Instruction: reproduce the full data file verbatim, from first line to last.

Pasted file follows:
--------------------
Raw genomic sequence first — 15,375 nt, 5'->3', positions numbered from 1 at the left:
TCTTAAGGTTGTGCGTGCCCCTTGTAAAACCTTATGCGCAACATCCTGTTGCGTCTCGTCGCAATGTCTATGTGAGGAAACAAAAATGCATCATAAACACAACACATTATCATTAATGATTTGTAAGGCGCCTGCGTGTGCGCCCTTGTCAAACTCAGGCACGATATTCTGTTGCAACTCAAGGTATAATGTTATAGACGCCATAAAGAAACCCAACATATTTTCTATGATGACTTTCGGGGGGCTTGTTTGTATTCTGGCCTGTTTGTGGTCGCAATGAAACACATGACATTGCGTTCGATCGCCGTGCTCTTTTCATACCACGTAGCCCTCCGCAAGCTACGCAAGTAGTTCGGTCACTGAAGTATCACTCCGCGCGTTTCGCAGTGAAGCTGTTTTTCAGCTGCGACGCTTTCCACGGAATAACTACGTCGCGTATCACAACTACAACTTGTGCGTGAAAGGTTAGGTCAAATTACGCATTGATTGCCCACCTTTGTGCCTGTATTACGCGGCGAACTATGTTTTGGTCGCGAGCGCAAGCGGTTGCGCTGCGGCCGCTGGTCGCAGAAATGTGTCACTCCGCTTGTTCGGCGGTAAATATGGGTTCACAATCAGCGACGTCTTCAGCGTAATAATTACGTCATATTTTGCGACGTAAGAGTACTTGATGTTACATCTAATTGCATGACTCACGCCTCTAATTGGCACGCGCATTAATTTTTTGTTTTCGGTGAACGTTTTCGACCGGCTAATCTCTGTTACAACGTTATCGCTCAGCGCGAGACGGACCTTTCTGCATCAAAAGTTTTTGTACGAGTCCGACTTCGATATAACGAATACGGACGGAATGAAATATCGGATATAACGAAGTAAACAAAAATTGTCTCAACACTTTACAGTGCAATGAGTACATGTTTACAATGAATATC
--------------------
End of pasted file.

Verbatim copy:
Raw genomic sequence first — 15,375 nt, 5'->3', positions numbered from 1 at the left:
TCTTAAGGTTGTGCGTGCCCCTTGTAAAACCTTATGCGCAACATCCTGTTGCGTCTCGTCGCAATGTCTATGTGAGGAAACAAAAATGCATCATAAACACAACACATTATCATTAATGATTTGTAAGGCGCCTGCGTGTGCGCCCTTGTCAAACTCAGGCACGATATTCTGTTGCAACTCAAGGTATAATGTTATAGACGCCATAAAGAAACCCAACATATTTTCTATGATGACTTTCGGGGGGCTTGTTTGTATTCTGGCCTGTTTGTGGTCGCAATGAAACACATGACATTGCGTTCGATCGCCGTGCTCTTTTCATACCACGTAGCCCTCCGCAAGCTACGCAAGTAGTTCGGTCACTGAAGTATCACTCCGCGCGTTTCGCAGTGAAGCTGTTTTTCAGCTGCGACGCTTTCCACGGAATAACTACGTCGCGTATCACAACTACAACTTGTGCGTGAAAGGTTAGGTCAAATTACGCATTGATTGCCCACCTTTGTGCCTGTATTACGCGGCGAACTATGTTTTGGTCGCGAGCGCAAGCGGTTGCGCTGCGGCCGCTGGTCGCAGAAATGTGTCACTCCGCTTGTTCGGCGGTAAATATGGGTTCACAATCAGCGACGTCTTCAGCGTAATAATTACGTCATATTTTGCGACGTAAGAGTACTTGATGTTACATCTAATTGCATGACTCACGCCTCTAATTGGCACGCGCATTAATTTTTTGTTTTCGGTGAACGTTTTCGACCGGCTAATCTCTGTTACAACGTTATCGCTCAGCGCGAGACGGACCTTTCTGCATCAAAAGTTTTTGTACGAGTCCGACTTCGATATAACGAATACGGACGGAATGAAATATCGGATATAACGAAGTAAACAAAAATTGTCTCAACACTTTACAGTGCAATGAGTACATGTTTACAATGAATATC